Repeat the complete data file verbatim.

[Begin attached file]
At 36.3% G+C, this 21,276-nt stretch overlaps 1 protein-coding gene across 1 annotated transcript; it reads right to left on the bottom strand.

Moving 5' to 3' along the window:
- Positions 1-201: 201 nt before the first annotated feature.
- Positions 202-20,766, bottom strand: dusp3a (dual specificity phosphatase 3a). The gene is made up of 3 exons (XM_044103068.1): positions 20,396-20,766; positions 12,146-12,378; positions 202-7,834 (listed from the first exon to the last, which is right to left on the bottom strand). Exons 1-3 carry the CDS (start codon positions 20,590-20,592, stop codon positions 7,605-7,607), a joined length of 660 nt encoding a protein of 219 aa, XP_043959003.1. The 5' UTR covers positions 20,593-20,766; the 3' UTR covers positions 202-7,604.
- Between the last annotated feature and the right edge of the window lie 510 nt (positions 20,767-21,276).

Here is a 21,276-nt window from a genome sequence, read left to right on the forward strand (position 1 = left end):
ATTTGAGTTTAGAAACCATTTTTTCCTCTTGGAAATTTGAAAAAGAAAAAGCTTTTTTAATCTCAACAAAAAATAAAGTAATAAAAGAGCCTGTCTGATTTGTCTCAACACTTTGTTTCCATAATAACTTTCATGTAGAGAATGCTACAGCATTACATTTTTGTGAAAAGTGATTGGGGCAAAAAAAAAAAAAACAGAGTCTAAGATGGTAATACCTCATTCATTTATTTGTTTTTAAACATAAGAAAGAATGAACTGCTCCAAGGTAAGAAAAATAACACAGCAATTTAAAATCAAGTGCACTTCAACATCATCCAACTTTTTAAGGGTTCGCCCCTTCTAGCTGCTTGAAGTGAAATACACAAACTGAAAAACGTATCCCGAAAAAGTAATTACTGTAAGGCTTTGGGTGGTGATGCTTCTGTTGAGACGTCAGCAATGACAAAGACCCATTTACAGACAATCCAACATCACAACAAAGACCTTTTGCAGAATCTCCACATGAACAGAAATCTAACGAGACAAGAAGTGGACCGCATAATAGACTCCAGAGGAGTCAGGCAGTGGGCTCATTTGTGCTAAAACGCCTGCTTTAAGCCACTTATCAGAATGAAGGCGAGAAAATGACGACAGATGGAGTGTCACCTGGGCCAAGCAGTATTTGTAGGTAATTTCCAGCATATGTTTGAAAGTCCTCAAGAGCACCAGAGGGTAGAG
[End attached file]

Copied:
At 36.3% G+C, this 21,276-nt stretch overlaps 1 protein-coding gene across 1 annotated transcript; it reads right to left on the bottom strand.

Moving 5' to 3' along the window:
- Positions 1-201: 201 nt before the first annotated feature.
- Positions 202-20,766, bottom strand: dusp3a (dual specificity phosphatase 3a). The gene is made up of 3 exons (XM_044103068.1): positions 20,396-20,766; positions 12,146-12,378; positions 202-7,834 (listed from the first exon to the last, which is right to left on the bottom strand). Exons 1-3 carry the CDS (start codon positions 20,590-20,592, stop codon positions 7,605-7,607), a joined length of 660 nt encoding a protein of 219 aa, XP_043959003.1. The 5' UTR covers positions 20,593-20,766; the 3' UTR covers positions 202-7,604.
- Between the last annotated feature and the right edge of the window lie 510 nt (positions 20,767-21,276).

Here is a 21,276-nt window from a genome sequence, read left to right on the forward strand (position 1 = left end):
ATTTGAGTTTAGAAACCATTTTTTCCTCTTGGAAATTTGAAAAAGAAAAAGCTTTTTTAATCTCAACAAAAAATAAAGTAATAAAAGAGCCTGTCTGATTTGTCTCAACACTTTGTTTCCATAATAACTTTCATGTAGAGAATGCTACAGCATTACATTTTTGTGAAAAGTGATTGGGGCAAAAAAAAAAAAAACAGAGTCTAAGATGGTAATACCTCATTCATTTATTTGTTTTTAAACATAAGAAAGAATGAACTGCTCCAAGGTAAGAAAAATAACACAGCAATTTAAAATCAAGTGCACTTCAACATCATCCAACTTTTTAAGGGTTCGCCCCTTCTAGCTGCTTGAAGTGAAATACACAAACTGAAAAACGTATCCCGAAAAAGTAATTACTGTAAGGCTTTGGGTGGTGATGCTTCTGTTGAGACGTCAGCAATGACAAAGACCCATTTACAGACAATCCAACATCACAACAAAGACCTTTTGCAGAATCTCCACATGAACAGAAATCTAACGAGACAAGAAGTGGACCGCATAATAGACTCCAGAGGAGTCAGGCAGTGGGCTCATTTGTGCTAAAACGCCTGCTTTAAGCCACTTATCAGAATGAAGGCGAGAAAATGACGACAGATGGAGTGTCACCTGGGCCAAGCAGTATTTGTAGGTAATTTCCAGCATATGTTTGAAAGTCCTCAAGAGCACCAGAGGGTAGAG